If you become incapacitated or die, what will happen to your pets?
Most pets are dependent on humans for food and shelter, and are unable to look after themselves. It is cruel and illegal to release your pet into the wild to fend for itself, and there may be environmental concerns even if it could survive. As a loving and responsible pet-owner you should include the future well-being of your surviving pets in your plan.
Genders & Partners is the oldest law firm in South Australia, and we have the knowledge, experience and sensitivity to ensure that the right provisions are made for the ongoing care of your pets if you should outlive them or lose the ability to care for them.
If you die or get carried off to hospital suddenly, your pet might be enclosed in a yard, a cage or inside the house. Your family has enough to deal with getting to grips with your illness or death, let alone worrying about a house full of pets. Will they even remember that you have a pet? Probably not for several days, if at all. We suggest setting up a South Australian Pet Trust, as this is a legal document which covers the ongoing care of domestic animals in specific circumstances, such as in the event of your death or incapacity. It names new caregivers or requests that trustees search for new homes for your pets. A trustee is then legally authorised to carry out your wishes from the day of your death or incapacity. A Pet Trust in South Australia differs from a Will, which may take weeks or months to come into effect, as it may require a Court process known as Probate.
Death and taxes (and illness) may be unavoidable … but they don’t have to ruin your family or your business. Make the effort to protect the people you really care about. Here are some lessons from famous people who made some BIG mistakes in their Wills and estate planning.
Celebrity: Allan Scott
Mistake: Not Managing Family Expectations in Will
In a Supreme Court claim in South Australia, two of Mt Gambier trucking magnate Allan Scott’s daughters settled claims against their father’s estate for more than $12 million each, more than triple what each had been left in Mr Scott’s Will, which he had signed while he was ill in the weeks before his death. The millionaire businessman’s widow also has made a claim against her husband’s estate, yet to be resolved. In his Will, Mr Scott had left the bulk of his $600 million estate to two favoured children.
The presents have gone from beneath the tree, the over-full rubbish bin has been emptied and the last of the ham and turkey has finally disappeared from the fridge.
Now is the time when we start to reflect upon those New Year Resolutions we traditionally make early each year.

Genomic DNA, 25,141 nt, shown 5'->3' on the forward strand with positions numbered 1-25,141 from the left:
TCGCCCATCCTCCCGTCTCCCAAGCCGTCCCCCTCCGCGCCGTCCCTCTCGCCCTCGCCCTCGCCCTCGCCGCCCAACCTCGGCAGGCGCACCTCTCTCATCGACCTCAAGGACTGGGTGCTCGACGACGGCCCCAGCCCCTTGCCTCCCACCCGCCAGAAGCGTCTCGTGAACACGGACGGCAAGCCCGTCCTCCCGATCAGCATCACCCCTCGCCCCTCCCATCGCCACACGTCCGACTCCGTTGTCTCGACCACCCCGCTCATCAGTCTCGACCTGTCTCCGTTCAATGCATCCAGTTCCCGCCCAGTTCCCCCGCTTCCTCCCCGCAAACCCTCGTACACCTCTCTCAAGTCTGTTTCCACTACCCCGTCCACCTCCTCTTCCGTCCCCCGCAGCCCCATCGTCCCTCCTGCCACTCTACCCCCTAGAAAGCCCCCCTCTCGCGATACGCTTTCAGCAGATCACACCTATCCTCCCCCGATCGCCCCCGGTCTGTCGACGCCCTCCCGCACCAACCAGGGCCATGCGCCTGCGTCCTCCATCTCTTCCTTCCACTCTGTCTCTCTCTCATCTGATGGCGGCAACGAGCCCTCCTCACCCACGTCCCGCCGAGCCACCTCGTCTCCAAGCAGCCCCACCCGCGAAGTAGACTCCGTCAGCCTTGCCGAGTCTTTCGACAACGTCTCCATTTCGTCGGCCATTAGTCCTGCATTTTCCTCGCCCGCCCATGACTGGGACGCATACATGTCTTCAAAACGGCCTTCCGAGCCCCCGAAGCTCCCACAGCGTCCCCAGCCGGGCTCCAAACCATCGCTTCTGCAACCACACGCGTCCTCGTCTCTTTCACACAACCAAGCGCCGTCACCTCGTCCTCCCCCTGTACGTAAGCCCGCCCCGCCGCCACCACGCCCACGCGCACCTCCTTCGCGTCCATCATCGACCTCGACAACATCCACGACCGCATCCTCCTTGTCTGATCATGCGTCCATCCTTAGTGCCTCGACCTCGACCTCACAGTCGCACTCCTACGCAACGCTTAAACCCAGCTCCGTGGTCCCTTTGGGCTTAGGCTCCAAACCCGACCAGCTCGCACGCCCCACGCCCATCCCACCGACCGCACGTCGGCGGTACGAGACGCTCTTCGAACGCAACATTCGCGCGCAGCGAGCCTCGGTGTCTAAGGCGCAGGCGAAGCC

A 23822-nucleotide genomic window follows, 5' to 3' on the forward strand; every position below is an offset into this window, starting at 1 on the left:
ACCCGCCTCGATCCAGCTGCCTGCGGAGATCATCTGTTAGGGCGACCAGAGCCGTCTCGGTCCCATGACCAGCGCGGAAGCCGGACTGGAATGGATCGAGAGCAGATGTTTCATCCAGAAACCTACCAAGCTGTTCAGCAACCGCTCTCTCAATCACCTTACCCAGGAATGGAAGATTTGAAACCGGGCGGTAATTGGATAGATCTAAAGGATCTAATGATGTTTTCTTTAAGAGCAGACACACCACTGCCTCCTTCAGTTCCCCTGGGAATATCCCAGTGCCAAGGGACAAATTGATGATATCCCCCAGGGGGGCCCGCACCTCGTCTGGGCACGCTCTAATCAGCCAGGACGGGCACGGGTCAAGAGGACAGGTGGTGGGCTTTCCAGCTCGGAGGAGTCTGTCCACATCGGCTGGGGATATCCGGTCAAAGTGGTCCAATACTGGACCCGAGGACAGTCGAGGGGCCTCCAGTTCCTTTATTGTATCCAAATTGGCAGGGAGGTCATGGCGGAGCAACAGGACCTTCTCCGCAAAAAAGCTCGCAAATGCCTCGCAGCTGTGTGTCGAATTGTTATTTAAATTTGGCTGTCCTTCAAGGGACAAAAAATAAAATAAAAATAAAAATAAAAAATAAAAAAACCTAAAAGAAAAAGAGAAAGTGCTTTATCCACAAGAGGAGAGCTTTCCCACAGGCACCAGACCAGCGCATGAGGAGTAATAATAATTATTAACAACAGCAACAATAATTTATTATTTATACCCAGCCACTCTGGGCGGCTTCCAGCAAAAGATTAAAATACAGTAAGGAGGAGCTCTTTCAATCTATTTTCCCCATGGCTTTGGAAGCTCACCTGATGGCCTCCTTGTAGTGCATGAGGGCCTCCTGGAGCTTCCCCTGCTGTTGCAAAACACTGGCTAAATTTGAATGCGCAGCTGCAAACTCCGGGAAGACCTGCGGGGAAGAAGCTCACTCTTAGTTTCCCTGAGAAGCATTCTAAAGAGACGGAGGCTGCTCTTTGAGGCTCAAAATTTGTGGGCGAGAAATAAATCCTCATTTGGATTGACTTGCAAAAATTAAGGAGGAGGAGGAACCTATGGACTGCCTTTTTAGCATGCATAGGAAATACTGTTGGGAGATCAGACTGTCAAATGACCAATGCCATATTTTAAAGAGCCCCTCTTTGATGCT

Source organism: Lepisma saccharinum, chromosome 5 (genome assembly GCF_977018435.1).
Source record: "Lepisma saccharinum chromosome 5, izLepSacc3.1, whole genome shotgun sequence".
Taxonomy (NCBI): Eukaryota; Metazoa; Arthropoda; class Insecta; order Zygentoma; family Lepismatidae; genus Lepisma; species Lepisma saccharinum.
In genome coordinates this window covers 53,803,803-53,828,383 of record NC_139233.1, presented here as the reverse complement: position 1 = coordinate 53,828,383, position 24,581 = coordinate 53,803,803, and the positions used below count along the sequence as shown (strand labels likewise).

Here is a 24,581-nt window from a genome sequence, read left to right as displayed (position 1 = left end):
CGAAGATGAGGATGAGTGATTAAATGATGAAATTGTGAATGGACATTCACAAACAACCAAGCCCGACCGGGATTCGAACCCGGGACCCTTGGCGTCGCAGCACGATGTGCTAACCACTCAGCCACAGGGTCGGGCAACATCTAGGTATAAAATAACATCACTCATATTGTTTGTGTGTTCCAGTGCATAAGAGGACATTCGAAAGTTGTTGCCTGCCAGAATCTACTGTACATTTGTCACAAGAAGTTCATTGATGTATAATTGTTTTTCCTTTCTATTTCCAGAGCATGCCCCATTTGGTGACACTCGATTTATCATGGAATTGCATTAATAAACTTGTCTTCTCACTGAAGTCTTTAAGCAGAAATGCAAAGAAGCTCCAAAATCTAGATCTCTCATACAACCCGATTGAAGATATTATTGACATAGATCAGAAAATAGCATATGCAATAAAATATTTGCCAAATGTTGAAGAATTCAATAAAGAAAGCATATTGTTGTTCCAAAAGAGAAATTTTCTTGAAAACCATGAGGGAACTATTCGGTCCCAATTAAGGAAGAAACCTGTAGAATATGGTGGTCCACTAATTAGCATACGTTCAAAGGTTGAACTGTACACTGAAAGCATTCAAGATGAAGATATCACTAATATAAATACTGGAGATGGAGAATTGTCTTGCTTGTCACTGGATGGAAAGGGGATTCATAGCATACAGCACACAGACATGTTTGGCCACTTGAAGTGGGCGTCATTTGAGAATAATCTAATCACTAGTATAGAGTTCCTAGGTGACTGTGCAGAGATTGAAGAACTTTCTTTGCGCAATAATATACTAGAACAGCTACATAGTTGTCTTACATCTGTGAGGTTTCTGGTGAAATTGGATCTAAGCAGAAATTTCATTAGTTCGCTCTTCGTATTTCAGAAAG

It’s not hard to find do-it-yourself Wills or Will-kits and other estate-planning materials on the Internet. But the topic is complicated, and the right solution is specific to each individual.
The laws vary from country to country, and even within Australia they vary from state to state. They also change over time, and the laws related to estate planning have also undergone rapid changes internationally over the past several years and are starting to change in Australia too. Further changes to the law are expected in the next few years, as Australian governments try to cope with the retirement of so many Baby Boomers.
If you’re creating or updating an estate plan, it’s essential that you seek the advice of a lawyer who’s well versed in the key issues. Not only can a specialist lawyer advise you how to ensure that your assets are properly distributed and that your health care proceeds in accordance with your wishes, but he can also do so with an eye toward protecting those assets (from creditors, bankruptcy, litigation etc).
Of course, any time you hear the word “lawyer,” it’s natural to worry about the legal costs you might incur. But the process is more affordable than people fear. You might be tempted to postpone creating an estate plan, assuming that you need to have a lot of assets to make the process worthwhile. Alternatively, there are plenty of excuses to delay this important process: waiting until after they are married, until the kids are born, until the kids are grown, until they’ve retired, until the grandkids are born etc. But everyone – regardless of life stage or the size of their estate – should think about hiring a lawyer to draft the basic estate-planning documents: a Will, an Advanced Directive, and powers of attorney.
Before you hire an estate-planning lawyer to draft or update your estate plan, it’s important to understand your role in the estate-planning process. Your estate plan will be most effective if you spend some time at the outset finding the right lawyer for your needs and thinking through what you’re trying to achieve as well as whom you trust to see your wishes through.